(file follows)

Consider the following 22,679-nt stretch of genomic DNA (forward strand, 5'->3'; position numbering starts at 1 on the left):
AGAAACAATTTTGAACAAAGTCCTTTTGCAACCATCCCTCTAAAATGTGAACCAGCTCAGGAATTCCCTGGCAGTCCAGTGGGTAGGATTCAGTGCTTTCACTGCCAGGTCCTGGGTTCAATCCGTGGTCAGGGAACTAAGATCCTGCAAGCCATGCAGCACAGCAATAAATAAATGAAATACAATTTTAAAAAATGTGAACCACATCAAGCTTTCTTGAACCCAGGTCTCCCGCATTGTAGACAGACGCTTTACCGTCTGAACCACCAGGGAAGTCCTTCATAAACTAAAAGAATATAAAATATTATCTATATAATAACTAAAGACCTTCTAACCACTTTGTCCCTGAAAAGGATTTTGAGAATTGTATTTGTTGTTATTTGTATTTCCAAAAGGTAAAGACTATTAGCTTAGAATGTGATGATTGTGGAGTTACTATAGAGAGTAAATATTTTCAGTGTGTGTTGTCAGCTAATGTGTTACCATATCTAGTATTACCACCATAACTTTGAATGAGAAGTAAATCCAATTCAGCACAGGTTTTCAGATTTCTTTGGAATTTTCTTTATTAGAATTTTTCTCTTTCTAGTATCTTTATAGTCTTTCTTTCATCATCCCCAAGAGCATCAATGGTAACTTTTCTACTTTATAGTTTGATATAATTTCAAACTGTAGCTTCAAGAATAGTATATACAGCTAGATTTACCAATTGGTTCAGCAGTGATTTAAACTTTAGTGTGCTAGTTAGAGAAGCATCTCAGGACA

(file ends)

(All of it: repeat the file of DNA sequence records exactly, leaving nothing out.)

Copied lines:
Consider the following 22,679-nt stretch of genomic DNA (forward strand, 5'->3'; position numbering starts at 1 on the left):
AGAAACAATTTTGAACAAAGTCCTTTTGCAACCATCCCTCTAAAATGTGAACCAGCTCAGGAATTCCCTGGCAGTCCAGTGGGTAGGATTCAGTGCTTTCACTGCCAGGTCCTGGGTTCAATCCGTGGTCAGGGAACTAAGATCCTGCAAGCCATGCAGCACAGCAATAAATAAATGAAATACAATTTTAAAAAATGTGAACCACATCAAGCTTTCTTGAACCCAGGTCTCCCGCATTGTAGACAGACGCTTTACCGTCTGAACCACCAGGGAAGTCCTTCATAAACTAAAAGAATATAAAATATTATCTATATAATAACTAAAGACCTTCTAACCACTTTGTCCCTGAAAAGGATTTTGAGAATTGTATTTGTTGTTATTTGTATTTCCAAAAGGTAAAGACTATTAGCTTAGAATGTGATGATTGTGGAGTTACTATAGAGAGTAAATATTTTCAGTGTGTGTTGTCAGCTAATGTGTTACCATATCTAGTATTACCACCATAACTTTGAATGAGAAGTAAATCCAATTCAGCACAGGTTTTCAGATTTCTTTGGAATTTTCTTTATTAGAATTTTTCTCTTTCTAGTATCTTTATAGTCTTTCTTTCATCATCCCCAAGAGCATCAATGGTAACTTTTCTACTTTATAGTTTGATATAATTTCAAACTGTAGCTTCAAGAATAGTATATACAGCTAGATTTACCAATTGGTTCAGCAGTGATTTAAACTTTAGTGTGCTAGTTAGAGAAGCATCTCAGGACA